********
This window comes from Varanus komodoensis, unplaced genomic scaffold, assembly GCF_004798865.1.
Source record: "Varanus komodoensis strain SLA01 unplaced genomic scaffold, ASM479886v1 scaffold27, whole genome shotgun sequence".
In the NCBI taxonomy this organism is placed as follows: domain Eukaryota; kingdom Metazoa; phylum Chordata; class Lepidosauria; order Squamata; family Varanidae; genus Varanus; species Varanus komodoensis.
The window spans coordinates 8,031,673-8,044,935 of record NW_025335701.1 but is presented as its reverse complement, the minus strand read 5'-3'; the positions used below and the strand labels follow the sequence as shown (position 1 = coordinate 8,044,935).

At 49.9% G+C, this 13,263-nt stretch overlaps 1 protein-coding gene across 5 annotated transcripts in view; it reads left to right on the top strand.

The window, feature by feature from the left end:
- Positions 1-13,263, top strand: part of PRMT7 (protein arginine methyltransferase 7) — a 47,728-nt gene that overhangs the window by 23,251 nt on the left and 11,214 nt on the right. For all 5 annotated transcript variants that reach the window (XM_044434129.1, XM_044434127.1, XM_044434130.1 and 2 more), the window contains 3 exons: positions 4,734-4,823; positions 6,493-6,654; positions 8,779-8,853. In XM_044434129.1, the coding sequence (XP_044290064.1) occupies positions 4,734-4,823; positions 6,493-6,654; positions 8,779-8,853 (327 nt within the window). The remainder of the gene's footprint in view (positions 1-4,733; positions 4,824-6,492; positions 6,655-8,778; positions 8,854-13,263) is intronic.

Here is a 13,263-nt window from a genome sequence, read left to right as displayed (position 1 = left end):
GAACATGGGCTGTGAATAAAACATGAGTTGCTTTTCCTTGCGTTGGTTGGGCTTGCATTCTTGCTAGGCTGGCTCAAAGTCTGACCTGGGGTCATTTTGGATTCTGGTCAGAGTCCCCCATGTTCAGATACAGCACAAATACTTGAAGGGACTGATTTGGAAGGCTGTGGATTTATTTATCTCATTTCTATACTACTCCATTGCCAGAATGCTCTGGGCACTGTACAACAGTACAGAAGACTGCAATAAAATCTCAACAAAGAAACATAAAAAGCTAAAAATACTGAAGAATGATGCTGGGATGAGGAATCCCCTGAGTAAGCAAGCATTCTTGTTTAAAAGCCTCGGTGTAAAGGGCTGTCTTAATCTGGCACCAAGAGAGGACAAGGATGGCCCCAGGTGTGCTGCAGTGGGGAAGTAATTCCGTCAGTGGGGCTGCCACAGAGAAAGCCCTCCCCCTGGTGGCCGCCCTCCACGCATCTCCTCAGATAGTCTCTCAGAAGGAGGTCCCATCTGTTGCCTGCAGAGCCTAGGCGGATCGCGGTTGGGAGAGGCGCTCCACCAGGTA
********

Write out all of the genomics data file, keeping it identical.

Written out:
This window comes from Varanus komodoensis, unplaced genomic scaffold, assembly GCF_004798865.1.
Source record: "Varanus komodoensis strain SLA01 unplaced genomic scaffold, ASM479886v1 scaffold27, whole genome shotgun sequence".
In the NCBI taxonomy this organism is placed as follows: domain Eukaryota; kingdom Metazoa; phylum Chordata; class Lepidosauria; order Squamata; family Varanidae; genus Varanus; species Varanus komodoensis.
The window spans coordinates 8,031,673-8,044,935 of record NW_025335701.1 but is presented as its reverse complement, the minus strand read 5'-3'; the positions used below and the strand labels follow the sequence as shown (position 1 = coordinate 8,044,935).

At 49.9% G+C, this 13,263-nt stretch overlaps 1 protein-coding gene across 5 annotated transcripts in view; it reads left to right on the top strand.

The window, feature by feature from the left end:
- Positions 1-13,263, top strand: part of PRMT7 (protein arginine methyltransferase 7) — a 47,728-nt gene that overhangs the window by 23,251 nt on the left and 11,214 nt on the right. For all 5 annotated transcript variants that reach the window (XM_044434129.1, XM_044434127.1, XM_044434130.1 and 2 more), the window contains 3 exons: positions 4,734-4,823; positions 6,493-6,654; positions 8,779-8,853. In XM_044434129.1, the coding sequence (XP_044290064.1) occupies positions 4,734-4,823; positions 6,493-6,654; positions 8,779-8,853 (327 nt within the window). The remainder of the gene's footprint in view (positions 1-4,733; positions 4,824-6,492; positions 6,655-8,778; positions 8,854-13,263) is intronic.

Here is a 13,263-nt window from a genome sequence, read left to right as displayed (position 1 = left end):
GAACATGGGCTGTGAATAAAACATGAGTTGCTTTTCCTTGCGTTGGTTGGGCTTGCATTCTTGCTAGGCTGGCTCAAAGTCTGACCTGGGGTCATTTTGGATTCTGGTCAGAGTCCCCCATGTTCAGATACAGCACAAATACTTGAAGGGACTGATTTGGAAGGCTGTGGATTTATTTATCTCATTTCTATACTACTCCATTGCCAGAATGCTCTGGGCACTGTACAACAGTACAGAAGACTGCAATAAAATCTCAACAAAGAAACATAAAAAGCTAAAAATACTGAAGAATGATGCTGGGATGAGGAATCCCCTGAGTAAGCAAGCATTCTTGTTTAAAAGCCTCGGTGTAAAGGGCTGTCTTAATCTGGCACCAAGAGAGGACAAGGATGGCCCCAGGTGTGCTGCAGTGGGGAAGTAATTCCGTCAGTGGGGCTGCCACAGAGAAAGCCCTCCCCCTGGTGGCCGCCCTCCACGCATCTCCTCAGATAGTCTCTCAGAAGGAGGTCCCATCTGTTGCCTGCAGAGCCTAGGCGGATCGCGGTTGGGAGAGGCGCTCCACCAGGTA